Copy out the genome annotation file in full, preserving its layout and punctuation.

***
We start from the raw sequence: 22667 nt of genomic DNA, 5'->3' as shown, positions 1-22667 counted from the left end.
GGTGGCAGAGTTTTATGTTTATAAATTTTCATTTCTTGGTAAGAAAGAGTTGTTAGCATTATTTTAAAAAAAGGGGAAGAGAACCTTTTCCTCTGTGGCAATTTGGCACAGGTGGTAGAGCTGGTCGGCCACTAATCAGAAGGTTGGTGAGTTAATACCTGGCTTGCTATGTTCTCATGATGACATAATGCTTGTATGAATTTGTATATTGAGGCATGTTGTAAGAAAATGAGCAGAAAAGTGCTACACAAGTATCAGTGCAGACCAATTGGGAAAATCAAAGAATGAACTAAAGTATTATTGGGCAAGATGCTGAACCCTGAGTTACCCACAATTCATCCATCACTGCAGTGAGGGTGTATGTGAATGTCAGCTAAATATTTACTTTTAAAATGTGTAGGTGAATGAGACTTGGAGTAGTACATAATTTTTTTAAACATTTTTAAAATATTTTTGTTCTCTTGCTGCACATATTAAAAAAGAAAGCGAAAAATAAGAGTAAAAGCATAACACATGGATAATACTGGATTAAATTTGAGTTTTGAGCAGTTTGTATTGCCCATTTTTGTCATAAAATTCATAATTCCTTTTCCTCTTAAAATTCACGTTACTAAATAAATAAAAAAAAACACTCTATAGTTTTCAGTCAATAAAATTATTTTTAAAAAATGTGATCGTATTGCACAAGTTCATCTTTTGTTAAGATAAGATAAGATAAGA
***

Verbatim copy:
We start from the raw sequence: 22667 nt of genomic DNA, 5'->3' as shown, positions 1-22667 counted from the left end.
GGTGGCAGAGTTTTATGTTTATAAATTTTCATTTCTTGGTAAGAAAGAGTTGTTAGCATTATTTTAAAAAAAGGGGAAGAGAACCTTTTCCTCTGTGGCAATTTGGCACAGGTGGTAGAGCTGGTCGGCCACTAATCAGAAGGTTGGTGAGTTAATACCTGGCTTGCTATGTTCTCATGATGACATAATGCTTGTATGAATTTGTATATTGAGGCATGTTGTAAGAAAATGAGCAGAAAAGTGCTACACAAGTATCAGTGCAGACCAATTGGGAAAATCAAAGAATGAACTAAAGTATTATTGGGCAAGATGCTGAACCCTGAGTTACCCACAATTCATCCATCACTGCAGTGAGGGTGTATGTGAATGTCAGCTAAATATTTACTTTTAAAATGTGTAGGTGAATGAGACTTGGAGTAGTACATAATTTTTTTAAACATTTTTAAAATATTTTTGTTCTCTTGCTGCACATATTAAAAAAGAAAGCGAAAAATAAGAGTAAAAGCATAACACATGGATAATACTGGATTAAATTTGAGTTTTGAGCAGTTTGTATTGCCCATTTTTGTCATAAAATTCATAATTCCTTTTCCTCTTAAAATTCACGTTACTAAATAAATAAAAAAAAACACTCTATAGTTTTCAGTCAATAAAATTATTTTTAAAAAATGTGATCGTATTGCACAAGTTCATCTTTTGTTAAGATAAGATAAGATAAGA